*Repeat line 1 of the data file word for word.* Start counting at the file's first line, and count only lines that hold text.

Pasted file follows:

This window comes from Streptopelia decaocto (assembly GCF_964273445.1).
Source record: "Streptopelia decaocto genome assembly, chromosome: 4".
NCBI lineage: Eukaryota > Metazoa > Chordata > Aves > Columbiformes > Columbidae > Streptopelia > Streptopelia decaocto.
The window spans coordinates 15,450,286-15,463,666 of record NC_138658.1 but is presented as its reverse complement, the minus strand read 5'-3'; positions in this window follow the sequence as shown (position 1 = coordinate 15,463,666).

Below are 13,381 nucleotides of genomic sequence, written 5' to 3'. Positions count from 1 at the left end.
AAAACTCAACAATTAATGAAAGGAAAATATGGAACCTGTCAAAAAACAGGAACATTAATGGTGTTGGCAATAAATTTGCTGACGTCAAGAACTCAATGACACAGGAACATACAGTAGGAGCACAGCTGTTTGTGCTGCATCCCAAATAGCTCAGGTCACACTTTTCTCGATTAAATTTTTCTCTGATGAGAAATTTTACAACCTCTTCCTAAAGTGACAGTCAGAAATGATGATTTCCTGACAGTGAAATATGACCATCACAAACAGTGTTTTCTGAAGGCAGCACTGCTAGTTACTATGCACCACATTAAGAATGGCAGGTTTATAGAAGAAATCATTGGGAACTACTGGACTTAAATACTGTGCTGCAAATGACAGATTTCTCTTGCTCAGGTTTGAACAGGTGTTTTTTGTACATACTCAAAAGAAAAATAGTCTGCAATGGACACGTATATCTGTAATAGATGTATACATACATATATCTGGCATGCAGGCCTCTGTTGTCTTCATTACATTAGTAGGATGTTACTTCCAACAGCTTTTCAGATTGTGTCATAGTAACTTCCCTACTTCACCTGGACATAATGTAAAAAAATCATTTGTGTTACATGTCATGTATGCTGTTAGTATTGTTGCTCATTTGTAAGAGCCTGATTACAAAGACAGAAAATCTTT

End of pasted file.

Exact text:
This window comes from Streptopelia decaocto (assembly GCF_964273445.1).